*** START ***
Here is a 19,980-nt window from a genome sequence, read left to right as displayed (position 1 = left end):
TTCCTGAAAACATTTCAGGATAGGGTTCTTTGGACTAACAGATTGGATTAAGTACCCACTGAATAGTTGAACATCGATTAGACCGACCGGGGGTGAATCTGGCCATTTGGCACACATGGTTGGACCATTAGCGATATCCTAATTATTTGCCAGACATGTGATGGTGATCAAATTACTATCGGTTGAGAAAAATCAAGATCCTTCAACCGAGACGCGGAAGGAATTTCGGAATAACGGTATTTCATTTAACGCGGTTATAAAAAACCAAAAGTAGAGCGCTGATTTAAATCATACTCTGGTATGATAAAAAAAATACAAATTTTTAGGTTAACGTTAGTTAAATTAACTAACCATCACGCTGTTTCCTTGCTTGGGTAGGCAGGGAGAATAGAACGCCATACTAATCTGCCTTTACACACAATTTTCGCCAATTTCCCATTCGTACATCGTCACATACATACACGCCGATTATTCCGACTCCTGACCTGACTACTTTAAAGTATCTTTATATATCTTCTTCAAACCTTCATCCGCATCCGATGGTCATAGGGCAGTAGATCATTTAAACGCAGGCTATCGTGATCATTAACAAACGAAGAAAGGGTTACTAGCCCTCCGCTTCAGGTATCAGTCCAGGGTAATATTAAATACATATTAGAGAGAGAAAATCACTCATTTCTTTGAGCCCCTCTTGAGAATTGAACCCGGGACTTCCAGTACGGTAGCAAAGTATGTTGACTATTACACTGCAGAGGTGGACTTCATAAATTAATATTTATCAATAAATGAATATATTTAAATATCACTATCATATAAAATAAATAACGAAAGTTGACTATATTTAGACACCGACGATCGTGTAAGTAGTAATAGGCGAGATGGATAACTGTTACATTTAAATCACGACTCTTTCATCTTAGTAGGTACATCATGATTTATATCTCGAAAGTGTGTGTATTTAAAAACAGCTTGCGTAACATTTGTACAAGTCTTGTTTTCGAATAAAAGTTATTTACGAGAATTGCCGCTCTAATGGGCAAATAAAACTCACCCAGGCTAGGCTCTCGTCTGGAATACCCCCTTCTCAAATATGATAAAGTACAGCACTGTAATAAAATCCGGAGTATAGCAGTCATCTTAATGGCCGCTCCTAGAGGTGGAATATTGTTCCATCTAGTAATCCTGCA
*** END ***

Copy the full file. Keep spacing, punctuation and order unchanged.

Here is a 19,980-nt window from a genome sequence, read left to right as displayed (position 1 = left end):
TTCCTGAAAACATTTCAGGATAGGGTTCTTTGGACTAACAGATTGGATTAAGTACCCACTGAATAGTTGAACATCGATTAGACCGACCGGGGGTGAATCTGGCCATTTGGCACACATGGTTGGACCATTAGCGATATCCTAATTATTTGCCAGACATGTGATGGTGATCAAATTACTATCGGTTGAGAAAAATCAAGATCCTTCAACCGAGACGCGGAAGGAATTTCGGAATAACGGTATTTCATTTAACGCGGTTATAAAAAACCAAAAGTAGAGCGCTGATTTAAATCATACTCTGGTATGATAAAAAAAATACAAATTTTTAGGTTAACGTTAGTTAAATTAACTAACCATCACGCTGTTTCCTTGCTTGGGTAGGCAGGGAGAATAGAACGCCATACTAATCTGCCTTTACACACAATTTTCGCCAATTTCCCATTCGTACATCGTCACATACATACACGCCGATTATTCCGACTCCTGACCTGACTACTTTAAAGTATCTTTATATATCTTCTTCAAACCTTCATCCGCATCCGATGGTCATAGGGCAGTAGATCATTTAAACGCAGGCTATCGTGATCATTAACAAACGAAGAAAGGGTTACTAGCCCTCCGCTTCAGGTATCAGTCCAGGGTAATATTAAATACATATTAGAGAGAGAAAATCACTCATTTCTTTGAGCCCCTCTTGAGAATTGAACCCGGGACTTCCAGTACGGTAGCAAAGTATGTTGACTATTACACTGCAGAGGTGGACTTCATAAATTAATATTTATCAATAAATGAATATATTTAAATATCACTATCATATAAAATAAATAACGAAAGTTGACTATATTTAGACACCGACGATCGTGTAAGTAGTAATAGGCGAGATGGATAACTGTTACATTTAAATCACGACTCTTTCATCTTAGTAGGTACATCATGATTTATATCTCGAAAGTGTGTGTATTTAAAAACAGCTTGCGTAACATTTGTACAAGTCTTGTTTTCGAATAAAAGTTATTTACGAGAATTGCCGCTCTAATGGGCAAATAAAACTCACCCAGGCTAGGCTCTCGTCTGGAATACCCCCTTCTCAAATATGATAAAGTACAGCACTGTAATAAAATCCGGAGTATAGCAGTCATCTTAATGGCCGCTCCTAGAGGTGGAATATTGTTCCATCTAGTAATCCTGCA